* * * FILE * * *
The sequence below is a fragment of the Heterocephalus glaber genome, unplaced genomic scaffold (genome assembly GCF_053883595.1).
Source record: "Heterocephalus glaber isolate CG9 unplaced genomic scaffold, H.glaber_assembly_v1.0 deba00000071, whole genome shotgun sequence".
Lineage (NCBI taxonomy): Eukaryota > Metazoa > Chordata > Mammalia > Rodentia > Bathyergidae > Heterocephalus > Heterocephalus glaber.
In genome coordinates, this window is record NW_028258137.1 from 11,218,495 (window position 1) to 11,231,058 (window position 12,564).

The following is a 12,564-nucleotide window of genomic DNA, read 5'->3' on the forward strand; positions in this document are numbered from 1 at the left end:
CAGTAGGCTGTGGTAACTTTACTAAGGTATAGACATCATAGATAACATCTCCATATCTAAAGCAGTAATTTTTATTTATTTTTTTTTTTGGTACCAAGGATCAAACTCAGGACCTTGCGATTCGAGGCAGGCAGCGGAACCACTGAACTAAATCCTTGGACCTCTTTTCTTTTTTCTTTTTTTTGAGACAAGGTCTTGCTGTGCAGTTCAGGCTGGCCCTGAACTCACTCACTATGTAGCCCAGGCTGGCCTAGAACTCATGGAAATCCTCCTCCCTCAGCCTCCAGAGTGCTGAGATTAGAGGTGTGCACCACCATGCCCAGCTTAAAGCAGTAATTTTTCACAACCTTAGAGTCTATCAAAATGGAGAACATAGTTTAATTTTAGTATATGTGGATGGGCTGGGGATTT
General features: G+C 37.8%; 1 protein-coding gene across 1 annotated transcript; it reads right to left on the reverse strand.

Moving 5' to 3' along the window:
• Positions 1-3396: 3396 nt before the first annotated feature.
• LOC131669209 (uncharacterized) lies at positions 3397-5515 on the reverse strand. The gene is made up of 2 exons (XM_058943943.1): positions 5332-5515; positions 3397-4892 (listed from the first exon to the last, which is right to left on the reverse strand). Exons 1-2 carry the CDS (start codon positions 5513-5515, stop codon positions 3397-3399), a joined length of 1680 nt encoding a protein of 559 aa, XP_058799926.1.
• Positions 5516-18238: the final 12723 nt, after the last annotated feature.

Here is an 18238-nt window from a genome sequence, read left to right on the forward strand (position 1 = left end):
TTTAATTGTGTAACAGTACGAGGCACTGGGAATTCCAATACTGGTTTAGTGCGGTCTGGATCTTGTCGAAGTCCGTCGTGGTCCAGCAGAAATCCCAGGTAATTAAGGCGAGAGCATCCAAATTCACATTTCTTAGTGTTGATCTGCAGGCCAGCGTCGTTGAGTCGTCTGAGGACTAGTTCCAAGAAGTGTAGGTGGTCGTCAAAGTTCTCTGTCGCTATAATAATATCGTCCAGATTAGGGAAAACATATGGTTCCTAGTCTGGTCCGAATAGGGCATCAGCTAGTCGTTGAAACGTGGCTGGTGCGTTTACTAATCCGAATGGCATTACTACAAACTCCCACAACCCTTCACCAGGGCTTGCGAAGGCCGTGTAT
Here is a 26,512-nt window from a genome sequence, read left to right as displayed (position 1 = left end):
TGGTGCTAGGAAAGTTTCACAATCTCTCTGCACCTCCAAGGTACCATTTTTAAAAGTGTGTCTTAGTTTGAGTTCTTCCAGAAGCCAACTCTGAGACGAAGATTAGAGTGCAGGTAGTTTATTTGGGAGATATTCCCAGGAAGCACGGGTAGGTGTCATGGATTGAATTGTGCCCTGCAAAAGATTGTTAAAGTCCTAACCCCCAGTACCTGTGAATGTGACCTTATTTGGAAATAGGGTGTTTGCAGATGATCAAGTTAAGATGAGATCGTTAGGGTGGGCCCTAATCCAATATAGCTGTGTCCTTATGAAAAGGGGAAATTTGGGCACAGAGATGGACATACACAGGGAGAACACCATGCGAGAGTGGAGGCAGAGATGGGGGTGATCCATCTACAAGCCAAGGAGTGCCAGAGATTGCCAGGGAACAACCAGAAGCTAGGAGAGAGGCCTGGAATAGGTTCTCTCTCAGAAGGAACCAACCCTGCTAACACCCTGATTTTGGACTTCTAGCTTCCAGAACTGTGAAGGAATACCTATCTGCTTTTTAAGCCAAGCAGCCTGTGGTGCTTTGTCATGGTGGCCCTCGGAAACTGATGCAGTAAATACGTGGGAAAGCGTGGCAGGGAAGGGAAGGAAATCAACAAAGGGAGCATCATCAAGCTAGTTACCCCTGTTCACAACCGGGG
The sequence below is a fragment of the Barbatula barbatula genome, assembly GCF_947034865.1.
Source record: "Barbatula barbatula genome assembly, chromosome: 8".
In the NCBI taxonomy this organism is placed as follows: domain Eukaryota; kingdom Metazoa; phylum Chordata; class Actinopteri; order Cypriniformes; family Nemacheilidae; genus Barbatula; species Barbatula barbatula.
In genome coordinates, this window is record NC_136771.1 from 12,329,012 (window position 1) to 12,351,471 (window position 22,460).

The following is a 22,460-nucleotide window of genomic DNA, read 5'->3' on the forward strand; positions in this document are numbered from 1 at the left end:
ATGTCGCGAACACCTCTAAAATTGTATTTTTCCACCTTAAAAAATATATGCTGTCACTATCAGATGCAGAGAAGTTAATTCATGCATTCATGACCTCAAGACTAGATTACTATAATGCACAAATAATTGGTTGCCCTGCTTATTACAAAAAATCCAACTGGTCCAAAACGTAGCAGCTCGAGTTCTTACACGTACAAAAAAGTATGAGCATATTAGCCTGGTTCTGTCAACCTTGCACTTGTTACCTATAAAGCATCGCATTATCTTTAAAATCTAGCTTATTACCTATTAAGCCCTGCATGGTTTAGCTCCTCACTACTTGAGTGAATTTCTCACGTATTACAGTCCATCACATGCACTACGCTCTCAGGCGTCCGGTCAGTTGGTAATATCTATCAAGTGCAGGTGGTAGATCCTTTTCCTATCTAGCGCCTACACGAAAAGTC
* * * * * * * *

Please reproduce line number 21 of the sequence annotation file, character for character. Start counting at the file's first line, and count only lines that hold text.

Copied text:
ATGTCGCGAACACCTCTAAAATTGTATTTTTCCACCTTAAAAAATATATGCTGTCACTATCAGATGCAGAGAAGTTAATTCATGCATTCATGACCTCAAGACTAGATTACTATAATGCACAAATAATTGGTTGCCCTGCTTATTACAAAAAATCCAACTGGTCCAAAACGTAGCAGCTCGAGTTCTTACACGTACAAAAAAGTATGAGCATATTAGCCTGGTTCTGTCAACCTTGCACTTGTTACCTATAAAGCATCGCATTATCTTTAAAATCTAGCTTATTACCTATTAAGCCCTGCATGGTTTAGCTCCTCACTACTTGAGTGAATTTCTCACGTATTACAGTCCATCACATGCACTACGCTCTCAGGCGTCCGGTCAGTTGGTAATATCTATCAAGTGCAGGTGGTAGATCCTTTTCCTATCTAGCGCCTACACGAAAAGTC